Sunday, September 2, 2012
Vx=Vcos0; That's fast!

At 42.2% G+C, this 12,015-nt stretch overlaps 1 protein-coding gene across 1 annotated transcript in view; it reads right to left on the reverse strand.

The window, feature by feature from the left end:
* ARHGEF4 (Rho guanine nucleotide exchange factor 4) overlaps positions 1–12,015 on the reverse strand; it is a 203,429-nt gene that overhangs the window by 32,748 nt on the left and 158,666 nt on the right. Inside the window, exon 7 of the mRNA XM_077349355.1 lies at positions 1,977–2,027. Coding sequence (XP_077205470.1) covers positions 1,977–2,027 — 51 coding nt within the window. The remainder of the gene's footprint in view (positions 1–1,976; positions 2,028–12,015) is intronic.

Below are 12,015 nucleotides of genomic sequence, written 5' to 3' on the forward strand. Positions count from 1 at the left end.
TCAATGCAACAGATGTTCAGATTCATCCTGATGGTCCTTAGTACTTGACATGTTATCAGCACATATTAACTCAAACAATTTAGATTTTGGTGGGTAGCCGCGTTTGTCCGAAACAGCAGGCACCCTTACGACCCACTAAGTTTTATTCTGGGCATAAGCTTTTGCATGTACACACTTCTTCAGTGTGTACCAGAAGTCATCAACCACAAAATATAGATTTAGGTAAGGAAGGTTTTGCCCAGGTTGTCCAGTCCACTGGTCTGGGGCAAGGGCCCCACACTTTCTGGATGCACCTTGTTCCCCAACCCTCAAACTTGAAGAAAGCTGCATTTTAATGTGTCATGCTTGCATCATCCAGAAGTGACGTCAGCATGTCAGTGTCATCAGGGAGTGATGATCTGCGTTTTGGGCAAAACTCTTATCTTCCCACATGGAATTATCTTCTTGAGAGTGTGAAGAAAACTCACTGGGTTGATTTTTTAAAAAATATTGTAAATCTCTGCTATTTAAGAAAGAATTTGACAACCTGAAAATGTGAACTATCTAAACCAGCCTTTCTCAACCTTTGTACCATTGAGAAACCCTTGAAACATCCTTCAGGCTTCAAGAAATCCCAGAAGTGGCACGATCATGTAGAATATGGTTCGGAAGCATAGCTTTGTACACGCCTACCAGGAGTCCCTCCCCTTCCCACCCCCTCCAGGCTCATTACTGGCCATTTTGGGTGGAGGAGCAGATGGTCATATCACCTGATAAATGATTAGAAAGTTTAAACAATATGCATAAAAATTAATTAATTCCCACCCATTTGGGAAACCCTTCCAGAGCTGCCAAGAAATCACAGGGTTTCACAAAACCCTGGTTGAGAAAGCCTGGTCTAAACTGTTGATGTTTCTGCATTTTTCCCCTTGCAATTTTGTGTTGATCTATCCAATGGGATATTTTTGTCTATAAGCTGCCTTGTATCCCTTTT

Vx=Vcos0 This equation is used to define a specific speed of an object traveling at a specific angle. So,for example, if you wanted to know the speed of a ball traveling in the "X" direction, you would be able to by accounting for the velocity (speed) multiplied by the cosine (degree of the angle). This information is useful for many reasons. I can understand how this speed would be important when trying to figure the speed needed for a rocket ship to leave earth's atmosphere. This simple equation could help identify how fast a ship would need to go in order to leave earth's atmosphere. Also, this equation could help to understand the quickest route to a destination. I tried to understand this physics problem from a unique perspective. I have to try to imagine what new angle could be used to help me utilize this equation. The result that I have concluded based on the calculation is applicable to travel as well. When we think about the quickest route to space, we think of a rocket ship shooting straight up to the sky. The velocity is assumed from the "Y" axis. The Y axis is a linear north/south direction the rocket ship travels. Since we are on planet earth, I have to understand that due to the curvature of the earth, our perception of travel to space, or air, is something that can be understood differently. Were it possible to take a linear path accross the surface of the earth, at say five feet off the ground, eventually we would head straight out to space. This being the case, if we were to try and understand how to get to a specific point in space from earth, understanding Vx=Vcos0 could become useful. Trying to find the speed of the rocket ship traveling along the "X" axis, we may be able to find that the quickest way to space is following a path along the X axis. For example, if you were to travel at 89 meters per second (198 mph) at an angle of 90 degrees, your speed would not change. However, as the angle changes to say fifty degrees, the speed slows. The angle slows. In fact, the speed of the rocket ship would be less until you reached a cosine of 2 degrees, at this point the speed would be equal to the 90 degree angle. Therefore, traveling straight accross the x axis is just as quick to get into outer space than if you were to take a 90 degree ascent into the heavens. Does this mean that regardless of how high off the ground you traveled, knowing the earth is round,would you be able to reach space as quickly if you traveled across the X axis? This of course is a questionable theory as the 90 degree angle to space is only 62 miles while taking the route on the X axis would take many more miles to reach space as the horizon is more than 62 miles. Though the 90 degree angle still seems like the quickest route, what if you were trying to reach a specific area in space? What if the area in space was more easily accesable taking a linear direction. Is it possible that an area in space is accessible more quickly following the X axis? Of course it is possible. Simply because you are traveling along the X axis, doesn't mean that you can't be, say, 1000 feet in the air. For that matter, it is not to say that you can not be 2 inches in the air from the surface of the earth. However, since the destination in space from earth, the curvature of the earth and your proximity is important. If you were 20 miles from the horizon or curvature of the earth, would you get to space quicker traveling on the X axis, rather than at any other angle, including a 90 degre angle? Not necessarily because this equation accounts for speed and not the time it would take to arrive at your destination. What this means is that your speed would be the same at the 90 degree angle as it would be at the 2 degree angle when determing how fast the object travels on the X axis. In other words, flat and verticle are the same in terms of speed. Although this is true, lets just say that the space ship leaving from the north pole wanted to get to a destination in space that is 90 degrees away on the X axis. It may be quicker to leave earth to that destination traveling along the X axis if the X axis is on that 90 degree angle that the space ship needs to reach. Though we would have to account for speed of the craft in outer space possibly being able to reach that place quicker, the fact is that spacially, this would be a quicker and more direct route on the X axis rather than the Y axis. That is to say, traveling at say a couple miles from the horizon to outer space on the X axis is closer in this case. In this scenario, it would take 64 miles to reach space rather than 62 miles. However, since the destination in space is closer, in this case on the X axis, would be faster. You would still be closer to space were you to take a 90 degree ascent into the sky say at three miles further up the path from the equater. This is because in this case, again, the rocket ship is traveling straight and would be at a 90 degree angle from the point in space to be arrived. However, once in space a control for this 90 degree angle would have to be taken. In essence, the only consideration that would be needed is to ascertain whether the 90 degree angle added up to more than the distance to the horizon plus 62 miles.